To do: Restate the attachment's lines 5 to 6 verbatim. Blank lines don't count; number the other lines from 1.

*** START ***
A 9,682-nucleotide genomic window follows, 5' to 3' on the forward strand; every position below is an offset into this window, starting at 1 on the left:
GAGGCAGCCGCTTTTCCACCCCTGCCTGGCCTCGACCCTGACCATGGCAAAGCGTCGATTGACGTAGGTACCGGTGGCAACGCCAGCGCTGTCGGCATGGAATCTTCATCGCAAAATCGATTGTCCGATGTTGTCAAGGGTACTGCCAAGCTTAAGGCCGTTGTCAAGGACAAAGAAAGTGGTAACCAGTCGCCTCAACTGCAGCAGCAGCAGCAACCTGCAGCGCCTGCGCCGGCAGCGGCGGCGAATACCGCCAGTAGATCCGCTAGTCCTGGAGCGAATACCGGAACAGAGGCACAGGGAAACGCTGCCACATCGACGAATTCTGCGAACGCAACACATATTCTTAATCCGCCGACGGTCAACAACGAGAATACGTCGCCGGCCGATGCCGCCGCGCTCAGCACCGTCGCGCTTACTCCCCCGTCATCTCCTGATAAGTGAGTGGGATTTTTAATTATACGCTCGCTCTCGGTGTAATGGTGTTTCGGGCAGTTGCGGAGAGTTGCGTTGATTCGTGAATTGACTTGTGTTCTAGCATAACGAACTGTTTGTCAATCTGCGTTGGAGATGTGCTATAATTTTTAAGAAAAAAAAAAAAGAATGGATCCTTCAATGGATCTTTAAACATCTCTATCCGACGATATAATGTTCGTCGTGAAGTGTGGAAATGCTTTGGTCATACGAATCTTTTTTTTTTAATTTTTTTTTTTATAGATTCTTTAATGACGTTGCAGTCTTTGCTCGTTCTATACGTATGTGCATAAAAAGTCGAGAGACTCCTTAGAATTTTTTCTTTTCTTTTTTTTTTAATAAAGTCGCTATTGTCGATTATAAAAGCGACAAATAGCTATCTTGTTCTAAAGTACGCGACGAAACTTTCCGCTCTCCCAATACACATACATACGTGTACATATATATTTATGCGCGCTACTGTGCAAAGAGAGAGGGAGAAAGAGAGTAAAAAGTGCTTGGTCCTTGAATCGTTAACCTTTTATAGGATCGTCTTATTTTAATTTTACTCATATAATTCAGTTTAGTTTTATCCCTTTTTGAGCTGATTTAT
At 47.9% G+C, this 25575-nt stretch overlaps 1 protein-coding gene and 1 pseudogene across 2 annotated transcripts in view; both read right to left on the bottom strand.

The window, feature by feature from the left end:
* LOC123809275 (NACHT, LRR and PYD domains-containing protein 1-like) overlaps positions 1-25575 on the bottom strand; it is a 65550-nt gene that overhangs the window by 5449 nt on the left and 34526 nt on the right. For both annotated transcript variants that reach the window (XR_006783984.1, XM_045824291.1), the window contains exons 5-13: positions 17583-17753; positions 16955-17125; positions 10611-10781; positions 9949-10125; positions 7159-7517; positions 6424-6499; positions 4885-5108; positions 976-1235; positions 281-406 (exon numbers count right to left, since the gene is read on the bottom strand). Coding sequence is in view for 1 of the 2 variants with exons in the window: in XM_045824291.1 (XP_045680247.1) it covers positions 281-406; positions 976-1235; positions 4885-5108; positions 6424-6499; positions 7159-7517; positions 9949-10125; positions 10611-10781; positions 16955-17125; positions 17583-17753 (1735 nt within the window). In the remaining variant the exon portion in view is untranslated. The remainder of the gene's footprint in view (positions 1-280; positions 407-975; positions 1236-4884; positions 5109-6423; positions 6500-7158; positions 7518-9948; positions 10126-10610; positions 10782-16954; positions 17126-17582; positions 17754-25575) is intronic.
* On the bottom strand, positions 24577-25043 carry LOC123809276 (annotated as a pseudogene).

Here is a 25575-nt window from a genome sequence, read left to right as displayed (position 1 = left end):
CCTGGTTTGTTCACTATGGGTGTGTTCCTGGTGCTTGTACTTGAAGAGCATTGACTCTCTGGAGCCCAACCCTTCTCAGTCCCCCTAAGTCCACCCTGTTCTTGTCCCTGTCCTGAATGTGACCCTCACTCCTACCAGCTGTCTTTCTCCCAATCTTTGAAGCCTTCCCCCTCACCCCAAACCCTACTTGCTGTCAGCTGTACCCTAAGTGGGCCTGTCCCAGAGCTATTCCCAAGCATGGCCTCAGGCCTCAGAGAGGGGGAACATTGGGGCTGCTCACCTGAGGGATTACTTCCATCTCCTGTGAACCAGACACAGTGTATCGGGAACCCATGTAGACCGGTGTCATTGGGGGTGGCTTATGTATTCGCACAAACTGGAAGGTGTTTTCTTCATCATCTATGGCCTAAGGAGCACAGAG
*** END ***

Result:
* LOC123809275 (NACHT, LRR and PYD domains-containing protein 1-like) overlaps positions 1-25575 on the bottom strand; it is a 65550-nt gene that overhangs the window by 5449 nt on the left and 34526 nt on the right. For both annotated transcript variants that reach the window (XR_006783984.1, XM_045824291.1), the window contains exons 5-13: positions 17583-17753; positions 16955-17125; positions 10611-10781; positions 9949-10125; positions 7159-7517; positions 6424-6499; positions 4885-5108; positions 976-1235; positions 281-406 (exon numbers count right to left, since the gene is read on the bottom strand). Coding sequence is in view for 1 of the 2 variants with exons in the window: in XM_045824291.1 (XP_045680247.1) it covers positions 281-406; positions 976-1235; positions 4885-5108; positions 6424-6499; positions 7159-7517; positions 9949-10125; positions 10611-10781; positions 16955-17125; positions 17583-17753 (1735 nt within the window). In the remaining variant the exon portion in view is untranslated. The remainder of the gene's footprint in view (positions 1-280; positions 407-975; positions 1236-4884; positions 5109-6423; positions 6500-7158; positions 7518-9948; positions 10126-10610; positions 10782-16954; positions 17126-17582; positions 17754-25575) is intronic.
* On the bottom strand, positions 24577-25043 carry LOC123809276 (annotated as a pseudogene).